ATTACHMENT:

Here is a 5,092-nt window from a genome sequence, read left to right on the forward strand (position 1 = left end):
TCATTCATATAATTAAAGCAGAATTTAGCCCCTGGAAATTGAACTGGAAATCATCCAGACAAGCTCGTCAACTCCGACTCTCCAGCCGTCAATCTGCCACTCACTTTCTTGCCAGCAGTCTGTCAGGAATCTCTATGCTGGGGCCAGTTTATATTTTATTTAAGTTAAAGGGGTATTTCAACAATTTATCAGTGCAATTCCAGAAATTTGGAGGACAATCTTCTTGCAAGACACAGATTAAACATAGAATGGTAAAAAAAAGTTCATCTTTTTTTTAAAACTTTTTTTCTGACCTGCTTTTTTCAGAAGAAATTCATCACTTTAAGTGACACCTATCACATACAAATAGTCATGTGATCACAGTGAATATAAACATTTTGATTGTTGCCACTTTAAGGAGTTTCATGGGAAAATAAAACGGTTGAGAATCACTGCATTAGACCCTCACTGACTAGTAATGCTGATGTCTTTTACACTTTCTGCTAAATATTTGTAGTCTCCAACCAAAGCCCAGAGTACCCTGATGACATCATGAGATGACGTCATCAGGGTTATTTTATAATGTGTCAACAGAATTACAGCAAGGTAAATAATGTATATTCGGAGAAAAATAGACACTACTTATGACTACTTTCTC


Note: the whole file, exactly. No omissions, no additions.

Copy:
Here is a 5,092-nt window from a genome sequence, read left to right on the forward strand (position 1 = left end):
TCATTCATATAATTAAAGCAGAATTTAGCCCCTGGAAATTGAACTGGAAATCATCCAGACAAGCTCGTCAACTCCGACTCTCCAGCCGTCAATCTGCCACTCACTTTCTTGCCAGCAGTCTGTCAGGAATCTCTATGCTGGGGCCAGTTTATATTTTATTTAAGTTAAAGGGGTATTTCAACAATTTATCAGTGCAATTCCAGAAATTTGGAGGACAATCTTCTTGCAAGACACAGATTAAACATAGAATGGTAAAAAAAAGTTCATCTTTTTTTTAAAACTTTTTTTCTGACCTGCTTTTTTCAGAAGAAATTCATCACTTTAAGTGACACCTATCACATACAAATAGTCATGTGATCACAGTGAATATAAACATTTTGATTGTTGCCACTTTAAGGAGTTTCATGGGAAAATAAAACGGTTGAGAATCACTGCATTAGACCCTCACTGACTAGTAATGCTGATGTCTTTTACACTTTCTGCTAAATATTTGTAGTCTCCAACCAAAGCCCAGAGTACCCTGATGACATCATGAGATGACGTCATCAGGGTTATTTTATAATGTGTCAACAGAATTACAGCAAGGTAAATAATGTATATTCGGAGAAAAATAGACACTACTTATGACTACTTTCTC